The three pillars for a successful ML application are the data, features, and model. They should cope with each other. The most relevant features that differentiate among the different cases existing in the data are used. Representative features are critical in building an accurate ML application. They should be accurate enough to work well under different conditions such as a change in scale and rotation. Such features should work well with the selected ML model. You shouldn’t use more features than needed, because this adds more complexity to the model. Feature selection and reduction techniques are used to find the minimum set of features to build an accurate model.
Ahmed Fawzy Gad

Chapter 4. ANN Optimization

Abstract
Before the innovation of automatic feature learning approaches, a data scientist was asked to know what features to use, which model to use, how to optimize the result, and more. With the existence of huge amounts of data and high-speed devices, DL is available to automatically deduce the best features. Two of the core tasks of a data scientist are model design and optimization.
Ahmed Fawzy Gad

Chapter 5. Convolutional Neural Networks

Abstract
The previously discussed architecture of ANNs is called FC neural networks (FCNNs). The reason is that each neuron in a layer i is connected to all neurons in layers i-1 and i+1. Each connection between two neurons has two parameters: the weight and the bias. Adding more layers and neurons increases the number of parameters. As a result, it is very time-consuming to train such networks even on devices on multiple graphics processing units (GPUs) and multiple central processing units (CPUs). It becomes impossible to train such networks on PCs with limited processing and memory capabilities.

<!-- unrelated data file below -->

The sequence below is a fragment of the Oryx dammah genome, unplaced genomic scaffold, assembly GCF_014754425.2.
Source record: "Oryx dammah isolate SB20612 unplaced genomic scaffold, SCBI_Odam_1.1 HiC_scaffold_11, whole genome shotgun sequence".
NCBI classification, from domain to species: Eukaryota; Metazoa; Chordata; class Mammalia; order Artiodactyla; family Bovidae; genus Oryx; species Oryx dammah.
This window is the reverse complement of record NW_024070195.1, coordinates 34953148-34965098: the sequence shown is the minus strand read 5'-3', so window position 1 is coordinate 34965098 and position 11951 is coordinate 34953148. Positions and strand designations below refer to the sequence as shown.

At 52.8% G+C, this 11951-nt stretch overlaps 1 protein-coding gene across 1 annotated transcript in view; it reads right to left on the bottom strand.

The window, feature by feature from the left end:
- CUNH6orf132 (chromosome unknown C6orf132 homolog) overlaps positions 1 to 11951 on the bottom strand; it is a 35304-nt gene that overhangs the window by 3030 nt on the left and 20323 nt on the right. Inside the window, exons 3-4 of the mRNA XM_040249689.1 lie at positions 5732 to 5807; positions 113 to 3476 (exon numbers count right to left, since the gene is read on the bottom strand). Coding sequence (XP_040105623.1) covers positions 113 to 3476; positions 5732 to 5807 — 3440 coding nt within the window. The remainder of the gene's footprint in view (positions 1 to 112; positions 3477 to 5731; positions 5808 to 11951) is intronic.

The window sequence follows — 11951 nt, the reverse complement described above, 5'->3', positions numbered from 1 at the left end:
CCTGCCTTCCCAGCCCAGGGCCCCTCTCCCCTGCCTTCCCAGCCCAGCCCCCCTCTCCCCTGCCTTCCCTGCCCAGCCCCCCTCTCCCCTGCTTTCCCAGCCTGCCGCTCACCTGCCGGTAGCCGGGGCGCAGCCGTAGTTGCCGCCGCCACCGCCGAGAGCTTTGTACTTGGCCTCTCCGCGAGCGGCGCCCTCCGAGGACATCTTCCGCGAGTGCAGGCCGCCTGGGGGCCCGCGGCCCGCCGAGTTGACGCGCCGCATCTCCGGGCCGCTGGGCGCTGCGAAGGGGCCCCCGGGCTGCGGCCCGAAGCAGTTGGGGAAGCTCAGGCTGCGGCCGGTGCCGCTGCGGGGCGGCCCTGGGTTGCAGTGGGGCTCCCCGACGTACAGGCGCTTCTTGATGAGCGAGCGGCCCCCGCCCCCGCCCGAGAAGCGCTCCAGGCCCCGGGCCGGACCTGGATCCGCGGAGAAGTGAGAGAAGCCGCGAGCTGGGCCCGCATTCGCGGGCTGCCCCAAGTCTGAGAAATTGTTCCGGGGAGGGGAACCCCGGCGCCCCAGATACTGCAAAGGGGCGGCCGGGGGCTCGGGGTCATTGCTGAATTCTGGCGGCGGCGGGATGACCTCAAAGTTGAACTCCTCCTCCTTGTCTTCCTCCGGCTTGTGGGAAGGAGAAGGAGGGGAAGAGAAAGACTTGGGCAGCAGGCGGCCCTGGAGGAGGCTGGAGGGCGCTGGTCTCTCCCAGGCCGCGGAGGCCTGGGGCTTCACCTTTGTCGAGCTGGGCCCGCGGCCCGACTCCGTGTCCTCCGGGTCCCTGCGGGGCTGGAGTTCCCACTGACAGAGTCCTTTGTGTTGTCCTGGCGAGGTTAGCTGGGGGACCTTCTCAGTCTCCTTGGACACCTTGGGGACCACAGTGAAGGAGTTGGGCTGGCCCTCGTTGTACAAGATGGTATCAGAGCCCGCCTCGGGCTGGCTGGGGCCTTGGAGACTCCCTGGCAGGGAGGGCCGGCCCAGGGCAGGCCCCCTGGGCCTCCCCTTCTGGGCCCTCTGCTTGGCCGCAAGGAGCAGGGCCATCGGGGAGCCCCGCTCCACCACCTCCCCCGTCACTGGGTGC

Ahmed Fawzy Gad

Chapter 6. TensorFlow Recognition Application

Abstract
Building a DL model such as CNN from scratch using NumPy as we did helps us have a better understanding of how each layer works in detail. For practical applications, it is not recommended to use such implementation. One reason is that it is computationally intensive in its calculations and needs efforts to optimize the code. Another is that it does not support distributed processing, GPUs, and many more features. On the other hand, there are different already existing libraries that support these features in a time-efficient manner. These libraries include TF, Keras, Theano, PyTorch, Caffe, and more.
Ahmed Fawzy Gad

Chapter 7. Deploying Pretrained Models

Abstract
In the pipeline of building DL models, creating the model is the hardest step, but it is not the end. In order to benefit from the created models, users should remotely access them. Users’ feedback will help improve the model performance.
Ahmed Fawzy Gad

Chapter 8. Cross-Platform Data Science Applications

Abstract
There are releases from the current DL libraries that support building applications for mobile devices. For example, TensorFlowLite, Caffe Android, and Torch Android are all releases from TF, Caffe, and Torch, respectively, to support mobile devices. These releases are based on their parents. There must be an in-between step in order to make the original model work on mobile devices. For example, the process of creating an Android application that uses TensorFlowLite has the following summarized steps:
Ahmed Fawzy Gad

Backmatter

Additional information